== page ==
The Bystander Effect



“Don’t listen to them. They…”

I walked away. I wanted to say something. I wanted to tell her that their words didn’t matter; that she didn’t have to listen to them; that she shouldn’t let them affect her; but I walked away. Fitting in with the silent crowd –jam-packed in their anonymity, shielded by their headphones– and remaining invisible among the faceless symbols of diversity, was all I could think about doing. I didn’t want to be a part of anything. I didn’t want to hear, or converse, or befriend, or help; I wanted to go home. I wanted to get out of those tunnels, and stay wrapped easily in my comfort zone. That place where I neither reach out, nor let in. Yet, as I sat in that train, I somehow managed to become involved. A blur of movement had caught the corner of my eye, and I noted a thin, strangely underweight adolescent girl posed in defiance at the doors of the train. Strange, I mused. Here was someone oddly enthusiastic to leave the train–there were, after all, a few more stations to pass before the express train found its port. I regarded her in curiosity, trying to understand what had occurred. I saw the frailty of her limbs, and the unnaturally sharp angles of her body–a judgmental thought passing through my mind, as I came to recognise her posture (arm at her waist, feet extended in a runway pose, head jutting forward), and eventually the reason for her figure. And of course, I did nothing.

Over the years, I’ve found myself trapped in this little sphere, where I see the world, and I observe the people around me, but I can’t seem to interact with them. Sure, I’ve gotten better at faking the right level of social intimacy, I’ve even fooled myself into thinking that I fit in somewhere. That I’ve been accepted for who I am, quirks, insecurities, and impassive face included. And yet, standing at that precipice, where I was once again on the proverbial fence, and knowing that at different points of my life, I had been both the victimiser, and the victim in the use of cruel taunts, and torts, I couldn’t move. Here was someone who was obviously hurting. Here was an individual whose pain was expressed through her weight, in the way mine had been through my compulsion to read, but all I did do was sit. True, in my sitting, I wasn’t exactly idle. I thought of ways to tell her that she did not have to let their cruelty define her afternoon’s ride. I–and this is me being kind to myself–“struggled” between exposing myself to their taunts, and their unfortunately unkind behaviour towards this thin girl, with her defiant face, and her fight against humiliation. However, when the train finally stopped, and there was no more time left to convince myself that I would get out, and say something on my way that could either make or, improve her day, I walked away. She turned left, and I turned right. It was almost surreal, an ad in a public service announcement of what not to do when we see bullying occurring. All those YouTube videos, and movies where I was appropriately outraged, and inexplicably distraught at the plight of some undeserving victim’s situation, and I walked away.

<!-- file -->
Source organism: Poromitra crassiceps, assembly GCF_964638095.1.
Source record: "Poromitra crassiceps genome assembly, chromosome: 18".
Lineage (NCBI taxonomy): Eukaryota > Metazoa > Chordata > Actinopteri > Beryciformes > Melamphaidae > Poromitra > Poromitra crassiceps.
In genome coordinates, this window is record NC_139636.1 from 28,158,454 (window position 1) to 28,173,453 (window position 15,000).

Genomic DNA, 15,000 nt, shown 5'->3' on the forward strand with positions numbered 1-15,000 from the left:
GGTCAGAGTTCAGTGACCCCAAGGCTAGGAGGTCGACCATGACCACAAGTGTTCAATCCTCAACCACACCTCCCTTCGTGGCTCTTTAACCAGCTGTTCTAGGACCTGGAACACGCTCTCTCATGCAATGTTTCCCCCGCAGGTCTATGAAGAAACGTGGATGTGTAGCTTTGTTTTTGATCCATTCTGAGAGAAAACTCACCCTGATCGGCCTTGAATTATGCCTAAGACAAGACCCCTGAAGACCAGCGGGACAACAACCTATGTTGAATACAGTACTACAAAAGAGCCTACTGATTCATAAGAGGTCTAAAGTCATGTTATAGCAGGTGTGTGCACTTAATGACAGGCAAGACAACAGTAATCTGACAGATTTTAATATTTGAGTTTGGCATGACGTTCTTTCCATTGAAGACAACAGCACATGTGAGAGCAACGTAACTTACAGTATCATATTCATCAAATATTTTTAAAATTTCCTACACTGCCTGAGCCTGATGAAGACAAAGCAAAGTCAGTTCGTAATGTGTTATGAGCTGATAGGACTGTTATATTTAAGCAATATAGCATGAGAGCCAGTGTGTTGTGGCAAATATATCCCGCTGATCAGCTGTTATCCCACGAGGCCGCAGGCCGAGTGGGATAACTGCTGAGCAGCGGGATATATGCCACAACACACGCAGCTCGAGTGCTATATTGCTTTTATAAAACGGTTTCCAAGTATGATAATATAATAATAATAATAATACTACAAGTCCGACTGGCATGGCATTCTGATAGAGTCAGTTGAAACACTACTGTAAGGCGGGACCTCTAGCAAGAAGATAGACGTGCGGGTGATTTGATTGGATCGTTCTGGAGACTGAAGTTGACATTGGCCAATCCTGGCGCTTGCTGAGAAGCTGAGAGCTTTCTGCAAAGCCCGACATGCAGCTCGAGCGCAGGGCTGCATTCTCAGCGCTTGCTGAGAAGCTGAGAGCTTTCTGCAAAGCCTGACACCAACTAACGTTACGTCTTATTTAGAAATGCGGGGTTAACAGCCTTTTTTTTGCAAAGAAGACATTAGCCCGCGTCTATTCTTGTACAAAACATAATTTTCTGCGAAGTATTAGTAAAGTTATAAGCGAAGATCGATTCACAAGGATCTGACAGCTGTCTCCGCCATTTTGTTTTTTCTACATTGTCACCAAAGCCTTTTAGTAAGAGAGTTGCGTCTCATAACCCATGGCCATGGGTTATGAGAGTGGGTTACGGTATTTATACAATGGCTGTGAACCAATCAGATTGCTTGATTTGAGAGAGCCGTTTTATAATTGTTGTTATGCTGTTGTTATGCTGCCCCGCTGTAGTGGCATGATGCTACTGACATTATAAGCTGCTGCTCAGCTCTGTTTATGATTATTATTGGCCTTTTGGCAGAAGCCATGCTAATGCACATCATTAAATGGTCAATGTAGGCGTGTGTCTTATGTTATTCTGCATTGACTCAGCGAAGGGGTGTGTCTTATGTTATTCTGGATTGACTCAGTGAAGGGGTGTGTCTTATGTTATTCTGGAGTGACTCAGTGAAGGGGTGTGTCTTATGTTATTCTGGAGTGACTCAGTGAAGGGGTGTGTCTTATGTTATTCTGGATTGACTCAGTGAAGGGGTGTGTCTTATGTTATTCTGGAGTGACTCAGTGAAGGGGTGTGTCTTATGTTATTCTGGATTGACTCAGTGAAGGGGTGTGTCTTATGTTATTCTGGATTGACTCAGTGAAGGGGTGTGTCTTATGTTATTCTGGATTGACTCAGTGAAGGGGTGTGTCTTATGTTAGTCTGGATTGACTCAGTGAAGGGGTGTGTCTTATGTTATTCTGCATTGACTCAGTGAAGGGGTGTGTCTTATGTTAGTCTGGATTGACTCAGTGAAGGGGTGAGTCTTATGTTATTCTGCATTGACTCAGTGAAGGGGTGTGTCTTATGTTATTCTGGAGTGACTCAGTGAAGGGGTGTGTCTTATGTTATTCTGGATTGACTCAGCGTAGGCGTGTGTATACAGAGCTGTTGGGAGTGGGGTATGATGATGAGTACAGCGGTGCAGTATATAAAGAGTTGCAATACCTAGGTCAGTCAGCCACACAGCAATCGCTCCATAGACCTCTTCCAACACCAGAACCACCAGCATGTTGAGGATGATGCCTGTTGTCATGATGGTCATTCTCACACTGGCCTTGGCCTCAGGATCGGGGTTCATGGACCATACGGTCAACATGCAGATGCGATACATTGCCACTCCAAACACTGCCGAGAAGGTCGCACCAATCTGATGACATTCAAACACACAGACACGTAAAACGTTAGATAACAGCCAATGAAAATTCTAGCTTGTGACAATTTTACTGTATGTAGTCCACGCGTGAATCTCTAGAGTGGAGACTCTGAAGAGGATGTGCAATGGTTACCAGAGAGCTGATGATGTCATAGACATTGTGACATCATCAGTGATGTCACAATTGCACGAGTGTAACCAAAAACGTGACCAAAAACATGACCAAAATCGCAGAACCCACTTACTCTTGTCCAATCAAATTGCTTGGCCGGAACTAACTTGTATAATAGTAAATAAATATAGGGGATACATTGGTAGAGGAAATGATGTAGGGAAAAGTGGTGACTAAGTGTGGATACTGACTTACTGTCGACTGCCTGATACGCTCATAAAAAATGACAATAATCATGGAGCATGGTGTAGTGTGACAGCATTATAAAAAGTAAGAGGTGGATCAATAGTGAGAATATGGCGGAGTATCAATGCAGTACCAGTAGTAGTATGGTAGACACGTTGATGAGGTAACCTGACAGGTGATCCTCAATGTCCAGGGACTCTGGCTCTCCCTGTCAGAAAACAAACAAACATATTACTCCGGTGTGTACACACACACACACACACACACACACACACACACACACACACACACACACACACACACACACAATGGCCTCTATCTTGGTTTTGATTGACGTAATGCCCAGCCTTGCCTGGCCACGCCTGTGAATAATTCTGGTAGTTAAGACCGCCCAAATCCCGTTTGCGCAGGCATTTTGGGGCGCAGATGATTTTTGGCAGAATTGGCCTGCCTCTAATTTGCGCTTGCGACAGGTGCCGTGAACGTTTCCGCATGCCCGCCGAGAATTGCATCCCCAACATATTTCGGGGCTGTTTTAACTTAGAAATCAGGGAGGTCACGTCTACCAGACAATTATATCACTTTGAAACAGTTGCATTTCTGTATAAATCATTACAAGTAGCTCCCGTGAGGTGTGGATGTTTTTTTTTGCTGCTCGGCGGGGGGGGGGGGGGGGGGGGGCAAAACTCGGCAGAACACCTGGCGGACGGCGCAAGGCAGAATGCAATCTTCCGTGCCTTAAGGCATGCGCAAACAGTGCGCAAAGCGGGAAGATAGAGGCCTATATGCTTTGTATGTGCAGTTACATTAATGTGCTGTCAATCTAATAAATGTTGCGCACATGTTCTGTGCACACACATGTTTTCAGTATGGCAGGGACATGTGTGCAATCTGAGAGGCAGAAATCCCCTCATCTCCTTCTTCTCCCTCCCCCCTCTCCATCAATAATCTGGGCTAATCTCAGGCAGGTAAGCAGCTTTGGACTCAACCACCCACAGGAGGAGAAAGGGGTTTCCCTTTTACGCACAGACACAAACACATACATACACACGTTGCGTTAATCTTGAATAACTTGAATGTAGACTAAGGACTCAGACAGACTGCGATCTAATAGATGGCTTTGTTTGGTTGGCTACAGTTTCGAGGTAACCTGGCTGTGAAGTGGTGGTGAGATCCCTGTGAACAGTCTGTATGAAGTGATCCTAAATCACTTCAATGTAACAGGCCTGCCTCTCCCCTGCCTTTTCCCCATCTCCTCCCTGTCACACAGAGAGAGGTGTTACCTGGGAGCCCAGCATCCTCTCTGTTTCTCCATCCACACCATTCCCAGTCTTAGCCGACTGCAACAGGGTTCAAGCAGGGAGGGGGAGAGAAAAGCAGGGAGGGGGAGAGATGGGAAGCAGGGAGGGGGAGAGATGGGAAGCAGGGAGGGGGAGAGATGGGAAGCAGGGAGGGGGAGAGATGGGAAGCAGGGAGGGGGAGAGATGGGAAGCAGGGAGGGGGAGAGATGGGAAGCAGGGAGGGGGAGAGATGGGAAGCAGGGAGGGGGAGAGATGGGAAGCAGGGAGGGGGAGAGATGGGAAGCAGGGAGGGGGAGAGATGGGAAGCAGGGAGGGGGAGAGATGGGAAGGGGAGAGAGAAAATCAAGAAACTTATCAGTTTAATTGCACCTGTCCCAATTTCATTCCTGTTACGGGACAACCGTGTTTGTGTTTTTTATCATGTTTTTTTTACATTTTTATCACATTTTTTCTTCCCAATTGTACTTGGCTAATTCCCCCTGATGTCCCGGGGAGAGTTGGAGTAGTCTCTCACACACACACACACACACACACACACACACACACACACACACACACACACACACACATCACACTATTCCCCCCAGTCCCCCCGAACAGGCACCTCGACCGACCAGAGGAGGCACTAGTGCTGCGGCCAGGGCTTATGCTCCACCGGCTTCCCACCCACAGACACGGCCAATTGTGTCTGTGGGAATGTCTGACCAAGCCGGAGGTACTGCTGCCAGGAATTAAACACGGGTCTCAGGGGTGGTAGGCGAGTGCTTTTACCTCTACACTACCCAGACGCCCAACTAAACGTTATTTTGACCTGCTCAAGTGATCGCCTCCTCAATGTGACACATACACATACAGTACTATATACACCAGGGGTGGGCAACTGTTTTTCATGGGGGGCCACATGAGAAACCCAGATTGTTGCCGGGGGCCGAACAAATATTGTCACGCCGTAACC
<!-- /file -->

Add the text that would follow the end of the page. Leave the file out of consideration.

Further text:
Later, when I made my way home on the bus, and I sat unobtrusively in my seat, I realised a lot of things. One, that was not the first time I’d seen her on the train at my station. I’d been rushing to get out the station when I’d seen her painfully thin ankles swimming in her sneakers, and had my first judgmental thought. Two, I was no better than any of those girls who mocked, and teased her with a body image she was already struggling with. Three, I had a friend I cared about who is making efforts to overcome the anorexia I feared the girl on the train was dealing with. I know if she had returned home, and posted online of dealing with a situation like that, where no one in a compartment full of people had stepped in, I would have remained anguished for ages at the complacency of “those evil, inconsiderate” silent others. Four, just like that depressed girl I rode the bus with to work every morning, may be if I’d spoken to her, instead of praying for forgiveness for my lapse in action, I would be praying for insight into how to befriend, and help them. I did keep praying that maybe I would see either of them again, so that I could do something for once, but there’s a reason they say, there are three things you cannot regain, “The spent arrow, the harsh word, and the lost opportunity.”

Leave a Reply

Fill in your details below or click an icon to log in: Logo

You are commenting using your account. Log Out /  Change )

Google photo

You are commenting using your Google account. Log Out /  Change )

Twitter picture

You are commenting using your Twitter account. Log Out /  Change )

Facebook photo

You are commenting using your Facebook account. Log Out /  Change )

Connecting to %s

This site uses Akismet to reduce spam. Learn how your comment data is processed.